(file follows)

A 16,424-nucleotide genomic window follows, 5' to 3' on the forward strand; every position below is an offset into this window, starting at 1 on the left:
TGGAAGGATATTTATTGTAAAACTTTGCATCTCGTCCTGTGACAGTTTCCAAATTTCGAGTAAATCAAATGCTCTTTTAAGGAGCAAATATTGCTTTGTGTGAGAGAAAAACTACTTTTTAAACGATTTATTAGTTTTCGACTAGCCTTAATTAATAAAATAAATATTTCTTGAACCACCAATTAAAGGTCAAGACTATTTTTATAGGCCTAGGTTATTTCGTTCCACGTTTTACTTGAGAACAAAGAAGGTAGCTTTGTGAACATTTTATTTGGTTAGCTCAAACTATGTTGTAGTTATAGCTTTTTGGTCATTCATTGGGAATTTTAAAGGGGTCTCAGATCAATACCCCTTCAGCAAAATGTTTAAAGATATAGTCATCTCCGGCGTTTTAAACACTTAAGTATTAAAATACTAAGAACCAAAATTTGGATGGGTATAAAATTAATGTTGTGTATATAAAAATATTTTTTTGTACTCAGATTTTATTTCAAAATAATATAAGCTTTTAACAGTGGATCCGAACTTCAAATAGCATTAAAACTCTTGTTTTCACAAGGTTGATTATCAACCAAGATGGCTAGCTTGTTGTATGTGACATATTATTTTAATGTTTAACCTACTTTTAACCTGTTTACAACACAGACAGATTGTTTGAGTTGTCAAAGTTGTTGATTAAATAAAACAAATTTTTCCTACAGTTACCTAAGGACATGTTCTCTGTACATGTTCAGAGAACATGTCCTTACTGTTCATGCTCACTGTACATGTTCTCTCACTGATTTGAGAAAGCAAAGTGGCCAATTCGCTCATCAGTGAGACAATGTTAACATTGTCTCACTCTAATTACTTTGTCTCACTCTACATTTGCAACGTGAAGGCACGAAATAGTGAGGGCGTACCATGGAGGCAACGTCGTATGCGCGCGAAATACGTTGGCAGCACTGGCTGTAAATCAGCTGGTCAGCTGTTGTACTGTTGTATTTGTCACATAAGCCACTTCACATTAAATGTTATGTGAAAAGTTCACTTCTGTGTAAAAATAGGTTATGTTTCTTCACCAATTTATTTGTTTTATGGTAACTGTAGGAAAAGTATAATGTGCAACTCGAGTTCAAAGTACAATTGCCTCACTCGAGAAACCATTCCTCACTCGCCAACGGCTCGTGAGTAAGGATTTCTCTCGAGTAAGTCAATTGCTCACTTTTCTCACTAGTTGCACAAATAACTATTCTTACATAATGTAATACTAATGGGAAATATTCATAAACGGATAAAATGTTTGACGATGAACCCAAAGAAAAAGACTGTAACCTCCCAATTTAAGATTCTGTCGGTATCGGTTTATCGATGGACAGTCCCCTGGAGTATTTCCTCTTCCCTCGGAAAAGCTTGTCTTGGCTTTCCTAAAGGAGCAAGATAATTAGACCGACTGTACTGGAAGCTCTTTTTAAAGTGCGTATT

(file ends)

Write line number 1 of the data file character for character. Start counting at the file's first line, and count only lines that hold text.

A 16,424-nucleotide genomic window follows, 5' to 3' on the forward strand; every position below is an offset into this window, starting at 1 on the left: